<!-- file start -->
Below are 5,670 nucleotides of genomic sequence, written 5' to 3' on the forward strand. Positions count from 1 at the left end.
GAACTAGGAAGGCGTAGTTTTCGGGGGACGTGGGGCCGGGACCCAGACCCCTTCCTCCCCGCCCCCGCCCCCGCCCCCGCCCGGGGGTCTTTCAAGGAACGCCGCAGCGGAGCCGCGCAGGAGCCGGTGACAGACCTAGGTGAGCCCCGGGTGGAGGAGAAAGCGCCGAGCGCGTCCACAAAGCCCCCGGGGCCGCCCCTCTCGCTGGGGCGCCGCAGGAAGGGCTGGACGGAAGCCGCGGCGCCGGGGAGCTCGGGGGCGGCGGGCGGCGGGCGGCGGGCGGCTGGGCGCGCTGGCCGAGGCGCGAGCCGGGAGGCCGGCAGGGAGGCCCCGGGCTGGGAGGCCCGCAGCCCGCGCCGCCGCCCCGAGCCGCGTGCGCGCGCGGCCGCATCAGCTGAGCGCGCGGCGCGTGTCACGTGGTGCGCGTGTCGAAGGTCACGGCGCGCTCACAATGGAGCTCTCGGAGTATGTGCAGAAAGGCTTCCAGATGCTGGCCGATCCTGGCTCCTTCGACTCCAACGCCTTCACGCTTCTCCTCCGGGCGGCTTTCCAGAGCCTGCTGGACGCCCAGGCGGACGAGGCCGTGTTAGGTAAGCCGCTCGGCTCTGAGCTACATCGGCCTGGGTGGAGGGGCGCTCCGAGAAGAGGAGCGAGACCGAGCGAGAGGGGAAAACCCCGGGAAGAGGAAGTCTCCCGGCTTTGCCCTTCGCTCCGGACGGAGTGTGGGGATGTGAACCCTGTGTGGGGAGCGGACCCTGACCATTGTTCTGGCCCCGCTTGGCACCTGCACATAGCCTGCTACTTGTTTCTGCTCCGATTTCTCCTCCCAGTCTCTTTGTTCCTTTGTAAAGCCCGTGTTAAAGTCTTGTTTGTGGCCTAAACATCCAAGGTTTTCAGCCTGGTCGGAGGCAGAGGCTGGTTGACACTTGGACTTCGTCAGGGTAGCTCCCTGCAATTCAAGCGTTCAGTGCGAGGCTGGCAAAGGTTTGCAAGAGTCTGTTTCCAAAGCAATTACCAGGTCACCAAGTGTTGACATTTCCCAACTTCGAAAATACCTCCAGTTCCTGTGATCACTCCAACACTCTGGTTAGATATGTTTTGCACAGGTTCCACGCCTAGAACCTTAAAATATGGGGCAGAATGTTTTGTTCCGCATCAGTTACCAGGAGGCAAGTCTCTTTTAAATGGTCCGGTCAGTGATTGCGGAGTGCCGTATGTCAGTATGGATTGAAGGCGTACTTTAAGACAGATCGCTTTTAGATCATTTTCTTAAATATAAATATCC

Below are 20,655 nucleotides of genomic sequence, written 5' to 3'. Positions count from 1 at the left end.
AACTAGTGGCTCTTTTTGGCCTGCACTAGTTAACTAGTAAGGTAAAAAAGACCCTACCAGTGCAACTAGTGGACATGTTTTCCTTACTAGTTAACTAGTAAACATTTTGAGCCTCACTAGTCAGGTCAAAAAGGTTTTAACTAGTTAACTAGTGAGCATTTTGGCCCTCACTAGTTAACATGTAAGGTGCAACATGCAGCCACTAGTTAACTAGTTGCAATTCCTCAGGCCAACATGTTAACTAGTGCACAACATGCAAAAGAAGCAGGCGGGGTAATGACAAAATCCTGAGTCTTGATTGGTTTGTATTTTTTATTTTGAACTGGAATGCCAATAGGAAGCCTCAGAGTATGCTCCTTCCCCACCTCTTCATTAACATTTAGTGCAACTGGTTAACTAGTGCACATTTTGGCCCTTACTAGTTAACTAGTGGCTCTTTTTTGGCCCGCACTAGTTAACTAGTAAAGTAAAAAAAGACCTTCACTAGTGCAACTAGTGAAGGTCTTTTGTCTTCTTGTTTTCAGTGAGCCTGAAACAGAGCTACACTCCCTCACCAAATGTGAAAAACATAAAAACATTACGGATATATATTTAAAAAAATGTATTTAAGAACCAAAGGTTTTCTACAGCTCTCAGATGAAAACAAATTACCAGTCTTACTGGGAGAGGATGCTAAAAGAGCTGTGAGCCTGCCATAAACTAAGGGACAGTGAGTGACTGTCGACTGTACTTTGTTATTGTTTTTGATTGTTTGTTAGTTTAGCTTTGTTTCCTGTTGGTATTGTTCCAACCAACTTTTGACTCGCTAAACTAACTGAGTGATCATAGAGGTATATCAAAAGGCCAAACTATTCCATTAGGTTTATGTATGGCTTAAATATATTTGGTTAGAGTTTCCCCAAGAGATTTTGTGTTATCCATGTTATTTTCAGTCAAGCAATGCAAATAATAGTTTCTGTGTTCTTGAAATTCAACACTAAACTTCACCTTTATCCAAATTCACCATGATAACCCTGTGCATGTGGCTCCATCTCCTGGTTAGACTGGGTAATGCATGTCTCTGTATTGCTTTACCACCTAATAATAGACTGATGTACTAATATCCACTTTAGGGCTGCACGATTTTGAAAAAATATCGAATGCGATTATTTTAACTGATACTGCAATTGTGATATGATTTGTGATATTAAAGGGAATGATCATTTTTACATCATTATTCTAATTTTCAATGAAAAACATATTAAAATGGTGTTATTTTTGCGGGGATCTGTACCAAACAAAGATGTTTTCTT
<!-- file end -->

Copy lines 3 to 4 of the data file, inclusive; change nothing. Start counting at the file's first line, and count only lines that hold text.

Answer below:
Below are 20,655 nucleotides of genomic sequence, written 5' to 3'. Positions count from 1 at the left end.
AACTAGTGGCTCTTTTTGGCCTGCACTAGTTAACTAGTAAGGTAAAAAAGACCCTACCAGTGCAACTAGTGGACATGTTTTCCTTACTAGTTAACTAGTAAACATTTTGAGCCTCACTAGTCAGGTCAAAAAGGTTTTAACTAGTTAACTAGTGAGCATTTTGGCCCTCACTAGTTAACATGTAAGGTGCAACATGCAGCCACTAGTTAACTAGTTGCAATTCCTCAGGCCAACATGTTAACTAGTGCACAACATGCAAAAGAAGCAGGCGGGGTAATGACAAAATCCTGAGTCTTGATTGGTTTGTATTTTTTATTTTGAACTGGAATGCCAATAGGAAGCCTCAGAGTATGCTCCTTCCCCACCTCTTCATTAACATTTAGTGCAACTGGTTAACTAGTGCACATTTTGGCCCTTACTAGTTAACTAGTGGCTCTTTTTTGGCCCGCACTAGTTAACTAGTAAAGTAAAAAAAGACCTTCACTAGTGCAACTAGTGAAGGTCTTTTGTCTTCTTGTTTTCAGTGAGCCTGAAACAGAGCTACACTCCCTCACCAAATGTGAAAAACATAAAAACATTACGGATATATATTTAAAAAAATGTATTTAAGAACCAAAGGTTTTCTACAGCTCTCAGATGAAAACAAATTACCAGTCTTACTGGGAGAGGATGCTAAAAGAGCTGTGAGCCTGCCATAAACTAAGGGACAGTGAGTGACTGTCGACTGTACTTTGTTATTGTTTTTGATTGTTTGTTAGTTTAGCTTTGTTTCCTGTTGGTATTGTTCCAACCAACTTTTGACTCGCTAAACTAACTGAGTGATCATAGAGGTATATCAAAAGGCCAAACTATTCCATTAGGTTTATGTATGGCTTAAATATATTTGGTTAGAGTTTCCCCAAGAGATTTTGTGTTATCCATGTTATTTTCAGTCAAGCAATGCAAATAATAGTTTCTGTGTTCTTGAAATTCAACACTAAACTTCACCTTTATCCAAATTCACCATGATAACCCTGTGCATGTGGCTCCATCTCCTGGTTAGACTGGGTAATGCATGTCTCTGTATTGCTTTACCACCTAATAATAGACTGATGTACTAATATCCACTTTAGGGCTGCACGATTTTGAAAAAATATCGAATGCGATTATTTTAACTGATACTGCAATTGTGATATGATTTGTGATATTAAAGGGAATGATCATTTTTACATCATTATTCTAATTTTCAATGAAAAACATATTAAAATGGTGTTATTTTTGCGGGGATCTGTACCAAACAAAGATGTTTTCTT